Question: AR teams – What are the arguments executives make that the company absolutely has to be on a Magic Quadrant?
Do you need to “move the dot?” SageCircle can help – SageCircle strategists have a library of best practices for attacking the Magic Quadrant and can help you apply those best practices to your specific situation. Call 650-274-8309 to learn more how SageCircle can give you the insights, tools and advice needed to accomplish your MQ goals.
Getting on the MQ may or may not be a good thing. It depends on a start-up’s circumstances, business strategy, publicity strategy, leadership, image, and many other factors.
I look at this as a “glass half empty” vs. “glass half full” type of deal. IMHO – to automatically consider a lower-left quadrant a death-knell is a short-sighted and shallow perception.
For many startups, even getting ON the magic quadrant gives a certain measure of respect. It means you’re on the Gartner radar, and subject to being watched. For companies on the way up, this is a good thing that can lend a sense of legitimacy and viability to a start-up acquiring new customers.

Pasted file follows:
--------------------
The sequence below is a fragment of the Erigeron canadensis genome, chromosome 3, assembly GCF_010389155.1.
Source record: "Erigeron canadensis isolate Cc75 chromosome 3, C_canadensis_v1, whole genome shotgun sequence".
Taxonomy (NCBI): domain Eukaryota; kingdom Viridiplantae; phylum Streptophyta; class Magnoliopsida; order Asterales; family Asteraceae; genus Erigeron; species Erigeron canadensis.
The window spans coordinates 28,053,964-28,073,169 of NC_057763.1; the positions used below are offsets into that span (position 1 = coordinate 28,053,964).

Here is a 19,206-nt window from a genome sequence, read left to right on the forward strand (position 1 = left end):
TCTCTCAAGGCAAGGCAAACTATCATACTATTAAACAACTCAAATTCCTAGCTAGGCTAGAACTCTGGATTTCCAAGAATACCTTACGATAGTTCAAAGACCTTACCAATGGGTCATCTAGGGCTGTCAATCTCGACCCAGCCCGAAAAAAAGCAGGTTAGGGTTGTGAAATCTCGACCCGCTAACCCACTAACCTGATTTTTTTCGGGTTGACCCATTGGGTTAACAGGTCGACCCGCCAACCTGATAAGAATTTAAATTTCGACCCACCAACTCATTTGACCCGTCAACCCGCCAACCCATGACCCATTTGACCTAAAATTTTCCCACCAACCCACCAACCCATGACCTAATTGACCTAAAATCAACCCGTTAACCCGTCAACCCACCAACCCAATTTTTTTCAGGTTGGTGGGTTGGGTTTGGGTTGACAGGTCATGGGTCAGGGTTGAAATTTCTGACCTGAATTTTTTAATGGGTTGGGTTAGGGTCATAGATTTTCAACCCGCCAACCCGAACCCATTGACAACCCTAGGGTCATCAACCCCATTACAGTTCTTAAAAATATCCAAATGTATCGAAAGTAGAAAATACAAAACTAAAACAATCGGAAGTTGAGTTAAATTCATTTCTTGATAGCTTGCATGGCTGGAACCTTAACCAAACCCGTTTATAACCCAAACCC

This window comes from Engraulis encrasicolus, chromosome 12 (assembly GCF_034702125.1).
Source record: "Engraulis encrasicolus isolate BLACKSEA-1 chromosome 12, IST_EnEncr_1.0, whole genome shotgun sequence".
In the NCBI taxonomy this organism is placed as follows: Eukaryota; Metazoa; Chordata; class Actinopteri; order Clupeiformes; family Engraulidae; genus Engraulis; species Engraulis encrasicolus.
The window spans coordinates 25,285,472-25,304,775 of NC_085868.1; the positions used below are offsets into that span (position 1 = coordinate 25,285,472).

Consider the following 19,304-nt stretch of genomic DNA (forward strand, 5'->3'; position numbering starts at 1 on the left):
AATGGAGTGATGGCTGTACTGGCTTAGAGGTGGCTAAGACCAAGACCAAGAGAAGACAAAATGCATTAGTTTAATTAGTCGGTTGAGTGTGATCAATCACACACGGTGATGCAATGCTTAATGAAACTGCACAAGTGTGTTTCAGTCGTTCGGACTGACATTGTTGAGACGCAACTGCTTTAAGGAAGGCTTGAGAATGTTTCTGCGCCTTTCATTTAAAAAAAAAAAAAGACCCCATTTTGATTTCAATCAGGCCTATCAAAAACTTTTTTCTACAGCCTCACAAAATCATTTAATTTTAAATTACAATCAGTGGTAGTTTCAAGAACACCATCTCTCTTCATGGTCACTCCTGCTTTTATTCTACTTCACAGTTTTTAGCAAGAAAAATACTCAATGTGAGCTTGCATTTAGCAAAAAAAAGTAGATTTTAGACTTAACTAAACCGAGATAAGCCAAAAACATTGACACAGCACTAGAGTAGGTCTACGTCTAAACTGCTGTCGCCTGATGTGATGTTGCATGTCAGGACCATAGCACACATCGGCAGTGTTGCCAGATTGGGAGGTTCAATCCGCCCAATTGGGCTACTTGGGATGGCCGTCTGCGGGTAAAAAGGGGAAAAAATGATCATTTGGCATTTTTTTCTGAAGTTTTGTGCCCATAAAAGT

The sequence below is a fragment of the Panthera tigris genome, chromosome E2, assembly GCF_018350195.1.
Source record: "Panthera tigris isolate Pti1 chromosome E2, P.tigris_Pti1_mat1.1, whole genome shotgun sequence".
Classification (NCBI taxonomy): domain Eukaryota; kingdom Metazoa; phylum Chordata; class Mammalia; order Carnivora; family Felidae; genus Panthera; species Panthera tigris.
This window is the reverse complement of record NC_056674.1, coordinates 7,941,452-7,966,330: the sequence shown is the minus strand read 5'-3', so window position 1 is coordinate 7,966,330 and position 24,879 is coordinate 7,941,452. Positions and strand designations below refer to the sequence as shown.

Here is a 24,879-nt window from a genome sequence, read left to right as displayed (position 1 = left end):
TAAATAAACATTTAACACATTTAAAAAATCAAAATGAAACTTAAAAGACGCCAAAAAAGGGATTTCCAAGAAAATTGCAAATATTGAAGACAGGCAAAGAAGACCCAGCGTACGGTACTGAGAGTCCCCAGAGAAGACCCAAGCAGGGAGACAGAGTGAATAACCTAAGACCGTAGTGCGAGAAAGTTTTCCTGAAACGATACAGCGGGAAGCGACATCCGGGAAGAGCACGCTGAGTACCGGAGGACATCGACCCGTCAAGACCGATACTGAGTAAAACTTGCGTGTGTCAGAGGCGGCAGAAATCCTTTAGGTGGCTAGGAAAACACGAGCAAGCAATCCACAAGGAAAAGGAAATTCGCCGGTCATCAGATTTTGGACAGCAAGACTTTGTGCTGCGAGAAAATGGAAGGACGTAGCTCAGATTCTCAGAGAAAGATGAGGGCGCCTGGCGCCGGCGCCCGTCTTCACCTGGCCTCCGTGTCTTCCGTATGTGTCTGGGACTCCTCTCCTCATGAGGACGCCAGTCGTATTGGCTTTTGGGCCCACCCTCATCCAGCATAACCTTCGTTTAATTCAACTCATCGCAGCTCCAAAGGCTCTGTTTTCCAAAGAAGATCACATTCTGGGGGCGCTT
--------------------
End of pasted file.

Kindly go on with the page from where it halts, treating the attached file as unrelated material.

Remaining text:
Some avant garde enterprises purposely seek out niche vendors who are experts in particular fields for various reasons, and adopt their solutions for competitive advantage. The last thing these enterprises want is their secrets being discovered and exposed.
On the other hand, it may also be a strategy to deliberately STAY OFF the MQ radar for some vendors. Think “to whom much is given, much is expected.” Is the increased scrutiny really worth it?
Seeking out alternatives such as the Forrester “Wave” or the Ovum “Navigator” (which they are just now resuscitating) can potentially (or not) be a better way to go.
Excellent points. BTW, this post is not just limited to startups, but includes mature large vendors that happen to be expanding into new markets.